Exclusive: Author details ‘Encyclopedia of Women’s Wrestling’ as labor of love

Women’s professional wrestling is without a doubt the hottest it has ever been. Author LaToya Ferguson married her passion for wrestling and writing to create the ultimate guide to women’s professional wrestling. On May 7, “An Encyclopedia of Women’s Wrestling: 100 Profiles of the Strongest in the Sport”, was released.

LaToya has been writing since 2009, but was able to transition journalism to a full-time career, in 2014. Her resume contains an impressive list of media outlets, such as The A.V. Club, UPROXX, Entertainment Weekly, and Complex, among other publications.

Lauren Founds of Bell To Belles recently interviewed LaToya, who discussed how this project came to fruition, and the daunting process it was to take on.

“Well, I guess I have to thank the power of social media. I honestly can’t remember who it was, but there was a tweet looking for someone who’d be interested in (and would be the perfect fit for) writing a book on female professional wrestlers. A couple of my friends suggested me because of my wrestling writing for The A.V. Club at that time. The person who originally tweeted out the book was actually doing so on behalf of Kate Zimmerman–my editor at Sterling Publishing and an absolute blessing when I was at my most stressed moments while writing the book–who then emailed me about the project.

From there–after I said I was interested because of course I was interested in writing a book about wrestling–she had me write up a proposal for the book so she could pitch it. You know, basic format of the profiles, a sample profile, an initial–much longer–list of wrestlers, the reason why this book should even be written in the first place.”

An Encyclopedia of Women’s Wrestling: 100 Profiles of the Strongest in the Sport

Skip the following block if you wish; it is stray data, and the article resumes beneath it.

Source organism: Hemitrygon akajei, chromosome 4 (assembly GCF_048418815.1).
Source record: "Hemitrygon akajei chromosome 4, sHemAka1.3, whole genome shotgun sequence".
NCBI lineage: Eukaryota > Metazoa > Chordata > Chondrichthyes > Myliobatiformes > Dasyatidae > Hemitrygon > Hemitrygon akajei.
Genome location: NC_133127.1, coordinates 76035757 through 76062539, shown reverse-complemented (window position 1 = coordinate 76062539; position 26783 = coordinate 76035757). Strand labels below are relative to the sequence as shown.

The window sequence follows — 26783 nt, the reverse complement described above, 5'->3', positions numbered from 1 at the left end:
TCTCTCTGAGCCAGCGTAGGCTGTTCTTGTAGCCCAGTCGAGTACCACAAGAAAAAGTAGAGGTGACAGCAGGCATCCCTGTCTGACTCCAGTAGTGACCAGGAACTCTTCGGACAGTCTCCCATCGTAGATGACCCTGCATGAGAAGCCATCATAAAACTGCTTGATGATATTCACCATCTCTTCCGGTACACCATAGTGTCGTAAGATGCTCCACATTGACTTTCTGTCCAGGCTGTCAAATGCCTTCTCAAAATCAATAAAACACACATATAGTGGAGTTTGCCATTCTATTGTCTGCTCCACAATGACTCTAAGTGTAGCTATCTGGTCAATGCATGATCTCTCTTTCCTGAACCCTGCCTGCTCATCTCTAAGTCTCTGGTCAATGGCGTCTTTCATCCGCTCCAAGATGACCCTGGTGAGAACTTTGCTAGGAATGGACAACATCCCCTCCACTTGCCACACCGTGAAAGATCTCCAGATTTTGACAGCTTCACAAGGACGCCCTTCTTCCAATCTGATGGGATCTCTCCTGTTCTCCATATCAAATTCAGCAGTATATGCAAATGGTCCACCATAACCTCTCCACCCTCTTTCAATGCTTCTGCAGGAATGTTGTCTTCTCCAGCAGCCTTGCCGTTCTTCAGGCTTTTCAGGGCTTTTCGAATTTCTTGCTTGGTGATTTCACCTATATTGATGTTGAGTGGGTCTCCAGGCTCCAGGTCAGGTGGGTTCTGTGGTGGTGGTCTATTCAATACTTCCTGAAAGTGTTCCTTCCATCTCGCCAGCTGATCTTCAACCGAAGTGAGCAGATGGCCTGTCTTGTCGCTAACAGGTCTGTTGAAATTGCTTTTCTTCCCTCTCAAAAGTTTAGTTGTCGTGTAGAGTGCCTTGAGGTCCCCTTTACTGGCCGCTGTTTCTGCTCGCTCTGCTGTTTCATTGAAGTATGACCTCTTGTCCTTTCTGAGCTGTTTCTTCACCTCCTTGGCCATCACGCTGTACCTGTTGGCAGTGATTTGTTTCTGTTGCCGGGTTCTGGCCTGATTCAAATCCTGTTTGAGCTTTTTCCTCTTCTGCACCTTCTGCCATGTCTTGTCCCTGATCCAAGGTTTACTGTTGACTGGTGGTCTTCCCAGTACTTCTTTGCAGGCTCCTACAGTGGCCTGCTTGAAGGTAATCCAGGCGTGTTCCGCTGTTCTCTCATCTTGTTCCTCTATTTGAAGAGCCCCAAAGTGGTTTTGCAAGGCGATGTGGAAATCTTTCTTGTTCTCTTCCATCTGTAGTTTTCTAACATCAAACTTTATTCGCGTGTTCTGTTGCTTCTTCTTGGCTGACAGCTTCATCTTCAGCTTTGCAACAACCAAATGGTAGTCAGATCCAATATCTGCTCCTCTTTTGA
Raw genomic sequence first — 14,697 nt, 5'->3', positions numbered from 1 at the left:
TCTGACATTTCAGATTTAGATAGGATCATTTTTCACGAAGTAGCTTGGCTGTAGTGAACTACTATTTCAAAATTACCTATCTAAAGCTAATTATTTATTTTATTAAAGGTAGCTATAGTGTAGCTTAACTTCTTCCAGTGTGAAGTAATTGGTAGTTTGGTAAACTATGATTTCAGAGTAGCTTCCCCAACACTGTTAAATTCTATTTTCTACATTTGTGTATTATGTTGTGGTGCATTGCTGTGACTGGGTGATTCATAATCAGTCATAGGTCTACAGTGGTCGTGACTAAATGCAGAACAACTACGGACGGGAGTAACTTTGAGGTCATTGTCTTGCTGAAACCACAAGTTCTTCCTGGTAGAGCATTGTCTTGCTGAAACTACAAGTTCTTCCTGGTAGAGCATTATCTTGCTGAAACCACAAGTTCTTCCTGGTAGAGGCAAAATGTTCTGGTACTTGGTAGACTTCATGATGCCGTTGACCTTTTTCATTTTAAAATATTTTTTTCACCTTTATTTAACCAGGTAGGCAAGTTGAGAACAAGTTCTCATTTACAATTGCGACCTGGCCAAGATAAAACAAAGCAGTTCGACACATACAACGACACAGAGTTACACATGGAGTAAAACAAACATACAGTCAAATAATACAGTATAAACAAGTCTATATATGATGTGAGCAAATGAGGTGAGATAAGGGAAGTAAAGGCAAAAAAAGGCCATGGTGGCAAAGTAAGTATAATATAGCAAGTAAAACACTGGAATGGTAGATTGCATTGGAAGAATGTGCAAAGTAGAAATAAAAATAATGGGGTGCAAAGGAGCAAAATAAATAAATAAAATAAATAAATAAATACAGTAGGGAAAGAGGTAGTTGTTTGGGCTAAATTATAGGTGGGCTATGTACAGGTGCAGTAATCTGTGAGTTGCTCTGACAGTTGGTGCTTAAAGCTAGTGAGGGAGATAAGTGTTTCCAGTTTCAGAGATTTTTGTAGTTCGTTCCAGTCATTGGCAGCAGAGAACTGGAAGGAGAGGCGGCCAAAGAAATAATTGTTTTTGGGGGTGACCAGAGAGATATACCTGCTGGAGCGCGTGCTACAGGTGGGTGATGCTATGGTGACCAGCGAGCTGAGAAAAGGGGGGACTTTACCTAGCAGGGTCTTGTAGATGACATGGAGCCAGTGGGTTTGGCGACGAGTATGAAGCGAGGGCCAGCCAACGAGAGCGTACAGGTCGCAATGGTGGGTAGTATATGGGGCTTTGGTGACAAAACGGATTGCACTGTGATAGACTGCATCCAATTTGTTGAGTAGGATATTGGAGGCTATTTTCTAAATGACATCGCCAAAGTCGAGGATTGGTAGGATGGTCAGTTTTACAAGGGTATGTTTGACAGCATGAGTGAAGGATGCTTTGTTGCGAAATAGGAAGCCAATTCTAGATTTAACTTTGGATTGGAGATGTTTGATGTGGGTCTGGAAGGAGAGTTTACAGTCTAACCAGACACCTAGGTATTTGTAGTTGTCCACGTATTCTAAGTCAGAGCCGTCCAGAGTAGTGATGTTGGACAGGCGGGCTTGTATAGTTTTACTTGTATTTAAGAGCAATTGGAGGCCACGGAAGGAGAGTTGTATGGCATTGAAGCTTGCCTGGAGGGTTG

Photo Credit: Amazon

The book took the Los Angeles based author over two years to complete and did not come without many obstacles along the way.

“A lot of sleepless nights, honestly. They don’t tell you it’s really hard to write a book when you’re already writing full-time. Especially when the book you’re writing is non-fiction and about a performance art where an integral part of the whole thing is that the performers lie.

I would read and watch a lot of interviews (presumably shoot) where wrestlers would say one thing, then in another (again, presumably shoot) say another. And it would be just so slightly different it would take me down wormholes trying to confirm. A lot of cross-referencing and a lot of removing things from the book that could be true but there were too many conflicting stories about.

Even something as simple as a wrestler’s first match. There was one interview I read where the wrestler said her first match was against a pretty big deal, but I could find no other interview or match record or video to corroborate that. It drove me slightly mad.”

“The other thing–that I actually note in the book–is that because of how fast-paced the wrestling world is and how quickly things can change, it was really tough to choose a cut-off date for the information. (Hopefully I get to work on a second edition.) Pretty much every entry in there is up-to-date for up to August 2018 and it’s stressed me out every day since to think about how much things had already changed like a month after that.”

An Encyclopedia of Women’s Wrestling: 100 Profiles of the Strongest in the Sport
Photo Credit: Amazon

LaToya has been a fan of professional wrestling all her life and it made perfect sense for her to make a career out of her two passions.

“I actually grew up watching wrestling. I like to say I’ve been watching wrestling since I was in the womb. It was something the whole family watched together, especially WWF. Didn’t really watch WCW all that much as a kid, but I have the strong memory of watching some WCW Thunder the rare times that my dad wasn’t also at work when my mom was. (So I’ve always hated Disco Inferno.)

“A Encyclopedia of Women’s Wrestling” is not LaToya’s first professional endeavor with sports entertainment. Besides writing articles on the subject for years now, since last August, she has been the managing editor of RondaRousey.com. When asked what it is like working for Rousey, she said, “It’s great. It’s a big undertaking because we still have so much we want to do for the site–we haven’t even scratched the surface, I think–but it’s exciting.”

Now that her love of labor has been completed, what is next for LaToya? When asked, she responded with, “I’m working on a really cool wrestling-related project I can’t talk about right now…”.

Looks like all of her readers will have to wait and see what is next in store for LaToya.

“An Encyclopedia of Women’s Wrestling: 100 Profiles of the Strongest in the Sport” can be purchased at Amazon.com.

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